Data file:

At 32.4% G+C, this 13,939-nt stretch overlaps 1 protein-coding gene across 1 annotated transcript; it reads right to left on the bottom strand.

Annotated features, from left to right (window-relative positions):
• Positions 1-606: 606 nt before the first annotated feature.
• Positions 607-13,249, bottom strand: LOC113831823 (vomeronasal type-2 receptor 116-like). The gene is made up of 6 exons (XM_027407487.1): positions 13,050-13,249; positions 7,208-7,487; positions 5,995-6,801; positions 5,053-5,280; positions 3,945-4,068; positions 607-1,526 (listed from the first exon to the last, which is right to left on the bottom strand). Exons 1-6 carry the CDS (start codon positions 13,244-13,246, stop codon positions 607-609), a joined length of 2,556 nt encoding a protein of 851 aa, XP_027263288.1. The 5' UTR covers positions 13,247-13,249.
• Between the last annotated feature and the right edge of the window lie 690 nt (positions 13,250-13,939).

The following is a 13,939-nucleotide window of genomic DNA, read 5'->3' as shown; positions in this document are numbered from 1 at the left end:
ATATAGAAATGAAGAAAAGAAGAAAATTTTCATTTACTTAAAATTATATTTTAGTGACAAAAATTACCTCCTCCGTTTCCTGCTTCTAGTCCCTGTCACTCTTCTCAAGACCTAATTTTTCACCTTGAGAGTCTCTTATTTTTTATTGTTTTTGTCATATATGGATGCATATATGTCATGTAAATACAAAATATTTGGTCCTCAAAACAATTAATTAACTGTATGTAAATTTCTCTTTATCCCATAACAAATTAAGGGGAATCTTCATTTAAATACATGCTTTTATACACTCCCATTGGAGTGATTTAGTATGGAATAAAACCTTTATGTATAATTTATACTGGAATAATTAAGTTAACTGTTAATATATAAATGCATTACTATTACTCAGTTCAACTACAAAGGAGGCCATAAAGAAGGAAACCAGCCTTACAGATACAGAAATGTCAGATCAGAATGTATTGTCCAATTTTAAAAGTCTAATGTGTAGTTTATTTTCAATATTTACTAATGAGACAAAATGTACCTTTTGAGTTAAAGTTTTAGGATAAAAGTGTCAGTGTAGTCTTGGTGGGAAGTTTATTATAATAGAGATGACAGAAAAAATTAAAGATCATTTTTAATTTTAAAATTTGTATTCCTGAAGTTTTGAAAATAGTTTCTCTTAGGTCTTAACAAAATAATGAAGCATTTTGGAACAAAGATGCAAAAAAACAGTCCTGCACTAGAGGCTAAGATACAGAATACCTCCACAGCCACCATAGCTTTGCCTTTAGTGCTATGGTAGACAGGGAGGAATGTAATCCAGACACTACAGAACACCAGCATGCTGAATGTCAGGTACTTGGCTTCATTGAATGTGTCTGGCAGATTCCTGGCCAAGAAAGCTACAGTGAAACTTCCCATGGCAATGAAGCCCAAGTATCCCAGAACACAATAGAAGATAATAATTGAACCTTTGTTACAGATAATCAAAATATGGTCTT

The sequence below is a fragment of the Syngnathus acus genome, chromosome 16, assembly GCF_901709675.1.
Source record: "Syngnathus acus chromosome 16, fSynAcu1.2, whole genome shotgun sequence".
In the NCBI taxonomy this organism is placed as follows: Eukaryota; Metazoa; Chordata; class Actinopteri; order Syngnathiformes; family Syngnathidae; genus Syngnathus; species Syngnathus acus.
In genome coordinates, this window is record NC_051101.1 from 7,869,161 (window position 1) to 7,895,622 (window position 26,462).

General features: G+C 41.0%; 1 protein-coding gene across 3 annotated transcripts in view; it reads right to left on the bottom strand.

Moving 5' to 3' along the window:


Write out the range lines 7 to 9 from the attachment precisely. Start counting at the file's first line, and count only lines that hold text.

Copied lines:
ATATAGAAATGAAGAAAAGAAGAAAATTTTCATTTACTTAAAATTATATTTTAGTGACAAAAATTACCTCCTCCGTTTCCTGCTTCTAGTCCCTGTCACTCTTCTCAAGACCTAATTTTTCACCTTGAGAGTCTCTTATTTTTTATTGTTTTTGTCATATATGGATGCATATATGTCATGTAAATACAAAATATTTGGTCCTCAAAACAATTAATTAACTGTATGTAAATTTCTCTTTATCCCATAACAAATTAAGGGGAATCTTCATTTAAATACATGCTTTTATACACTCCCATTGGAGTGATTTAGTATGGAATAAAACCTTTATGTATAATTTATACTGGAATAATTAAGTTAACTGTTAATATATAAATGCATTACTATTACTCAGTTCAACTACAAAGGAGGCCATAAAGAAGGAAACCAGCCTTACAGATACAGAAATGTCAGATCAGAATGTATTGTCCAATTTTAAAAGTCTAATGTGTAGTTTATTTTCAATATTTACTAATGAGACAAAATGTACCTTTTGAGTTAAAGTTTTAGGATAAAAGTGTCAGTGTAGTCTTGGTGGGAAGTTTATTATAATAGAGATGACAGAAAAAATTAAAGATCATTTTTAATTTTAAAATTTGTATTCCTGAAGTTTTGAAAATAGTTTCTCTTAGGTCTTAACAAAATAATGAAGCATTTTGGAACAAAGATGCAAAAAAACAGTCCTGCACTAGAGGCTAAGATACAGAATACCTCCACAGCCACCATAGCTTTGCCTTTAGTGCTATGGTAGACAGGGAGGAATGTAATCCAGACACTACAGAACACCAGCATGCTGAATGTCAGGTACTTGGCTTCATTGAATGTGTCTGGCAGATTCCTGGCCAAGAAAGCTACAGTGAAACTTCCCATGGCAATGAAGCCCAAGTATCCCAGAACACAATAGAAGATAATAATTGAACCTTTGTTACAGATAATCAAAATATGGTCTT

The sequence below is a fragment of the Syngnathus acus genome, chromosome 16, assembly GCF_901709675.1.
Source record: "Syngnathus acus chromosome 16, fSynAcu1.2, whole genome shotgun sequence".